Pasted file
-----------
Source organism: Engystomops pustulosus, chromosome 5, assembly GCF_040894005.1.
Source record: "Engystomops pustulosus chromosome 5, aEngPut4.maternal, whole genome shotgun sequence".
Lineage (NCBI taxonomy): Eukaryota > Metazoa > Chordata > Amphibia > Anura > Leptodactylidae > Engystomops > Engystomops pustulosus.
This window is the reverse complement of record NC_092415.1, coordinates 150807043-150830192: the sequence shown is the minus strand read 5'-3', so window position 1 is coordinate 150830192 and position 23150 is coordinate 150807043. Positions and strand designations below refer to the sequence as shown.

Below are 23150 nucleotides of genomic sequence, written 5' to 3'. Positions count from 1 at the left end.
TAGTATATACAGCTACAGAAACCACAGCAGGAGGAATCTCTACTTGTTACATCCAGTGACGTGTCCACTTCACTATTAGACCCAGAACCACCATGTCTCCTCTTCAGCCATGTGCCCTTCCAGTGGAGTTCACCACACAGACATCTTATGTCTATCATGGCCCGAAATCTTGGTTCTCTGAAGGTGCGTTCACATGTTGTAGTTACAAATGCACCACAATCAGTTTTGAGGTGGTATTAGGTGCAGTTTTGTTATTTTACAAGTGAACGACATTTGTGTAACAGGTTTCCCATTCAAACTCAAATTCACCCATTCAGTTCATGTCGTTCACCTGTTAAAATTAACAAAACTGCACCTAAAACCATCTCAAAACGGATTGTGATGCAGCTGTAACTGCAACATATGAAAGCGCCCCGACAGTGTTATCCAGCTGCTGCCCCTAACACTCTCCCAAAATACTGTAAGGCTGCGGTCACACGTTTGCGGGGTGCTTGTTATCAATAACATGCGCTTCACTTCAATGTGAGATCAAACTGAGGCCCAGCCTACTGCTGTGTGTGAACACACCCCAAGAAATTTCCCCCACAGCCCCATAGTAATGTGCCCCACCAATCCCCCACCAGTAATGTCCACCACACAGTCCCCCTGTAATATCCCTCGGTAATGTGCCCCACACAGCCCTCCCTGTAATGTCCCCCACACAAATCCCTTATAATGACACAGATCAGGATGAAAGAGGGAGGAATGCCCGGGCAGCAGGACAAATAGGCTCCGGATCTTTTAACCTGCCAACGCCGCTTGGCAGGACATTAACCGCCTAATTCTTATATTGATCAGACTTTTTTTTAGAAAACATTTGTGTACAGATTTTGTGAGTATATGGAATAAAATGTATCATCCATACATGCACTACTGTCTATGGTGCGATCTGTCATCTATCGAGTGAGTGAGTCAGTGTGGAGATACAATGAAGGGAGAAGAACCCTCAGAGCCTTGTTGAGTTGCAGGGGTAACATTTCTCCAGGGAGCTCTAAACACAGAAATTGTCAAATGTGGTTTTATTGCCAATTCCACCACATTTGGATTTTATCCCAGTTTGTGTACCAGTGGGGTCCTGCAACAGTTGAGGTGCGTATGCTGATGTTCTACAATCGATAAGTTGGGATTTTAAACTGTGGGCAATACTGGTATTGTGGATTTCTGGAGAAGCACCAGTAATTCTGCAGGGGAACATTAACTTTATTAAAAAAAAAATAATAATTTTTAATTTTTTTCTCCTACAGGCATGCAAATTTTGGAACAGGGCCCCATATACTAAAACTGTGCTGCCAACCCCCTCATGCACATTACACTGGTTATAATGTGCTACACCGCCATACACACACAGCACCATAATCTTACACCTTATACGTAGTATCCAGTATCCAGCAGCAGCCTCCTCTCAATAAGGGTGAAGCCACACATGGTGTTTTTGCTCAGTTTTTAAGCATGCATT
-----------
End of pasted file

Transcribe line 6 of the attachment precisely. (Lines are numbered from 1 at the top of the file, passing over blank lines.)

TAGTATATACAGCTACAGAAACCACAGCAGGAGGAATCTCTACTTGTTACATCCAGTGACGTGTCCACTTCACTATTAGACCCAGAACCACCATGTCTCCTCTTCAGCCATGTGCCCTTCCAGTGGAGTTCACCACACAGACATCTTATGTCTATCATGGCCCGAAATCTTGGTTCTCTGAAGGTGCGTTCACATGTTGTAGTTACAAATGCACCACAATCAGTTTTGAGGTGGTATTAGGTGCAGTTTTGTTATTTTACAAGTGAACGACATTTGTGTAACAGGTTTCCCATTCAAACTCAAATTCACCCATTCAGTTCATGTCGTTCACCTGTTAAAATTAACAAAACTGCACCTAAAACCATCTCAAAACGGATTGTGATGCAGCTGTAACTGCAACATATGAAAGCGCCCCGACAGTGTTATCCAGCTGCTGCCCCTAACACTCTCCCAAAATACTGTAAGGCTGCGGTCACACGTTTGCGGGGTGCTTGTTATCAATAACATGCGCTTCACTTCAATGTGAGATCAAACTGAGGCCCAGCCTACTGCTGTGTGTGAACACACCCCAAGAAATTTCCCCCACAGCCCCATAGTAATGTGCCCCACCAATCCCCCACCAGTAATGTCCACCACACAGTCCCCCTGTAATATCCCTCGGTAATGTGCCCCACACAGCCCTCCCTGTAATGTCCCCCACACAAATCCCTTATAATGACACAGATCAGGATGAAAGAGGGAGGAATGCCCGGGCAGCAGGACAAATAGGCTCCGGATCTTTTAACCTGCCAACGCCGCTTGGCAGGACATTAACCGCCTAATTCTTATATTGATCAGACTTTTTTTTAGAAAACATTTGTGTACAGATTTTGTGAGTATATGGAATAAAATGTATCATCCATACATGCACTACTGTCTATGGTGCGATCTGTCATCTATCGAGTGAGTGAGTCAGTGTGGAGATACAATGAAGGGAGAAGAACCCTCAGAGCCTTGTTGAGTTGCAGGGGTAACATTTCTCCAGGGAGCTCTAAACACAGAAATTGTCAAATGTGGTTTTATTGCCAATTCCACCACATTTGGATTTTATCCCAGTTTGTGTACCAGTGGGGTCCTGCAACAGTTGAGGTGCGTATGCTGATGTTCTACAATCGATAAGTTGGGATTTTAAACTGTGGGCAATACTGGTATTGTGGATTTCTGGAGAAGCACCAGTAATTCTGCAGGGGAACATTAACTTTATTAAAAAAAAAATAATAATTTTTAATTTTTTTCTCCTACAGGCATGCAAATTTTGGAACAGGGCCCCATATACTAAAACTGTGCTGCCAACCCCCTCATGCACATTACACTGGTTATAATGTGCTACACCGCCATACACACACAGCACCATAATCTTACACCTTATACGTAGTATCCAGTATCCAGCAGCAGCCTCCTCTCAATAAGGGTGAAGCCACACATGGTGTTTTTGCTCAGTTTTTAAGCATGCATT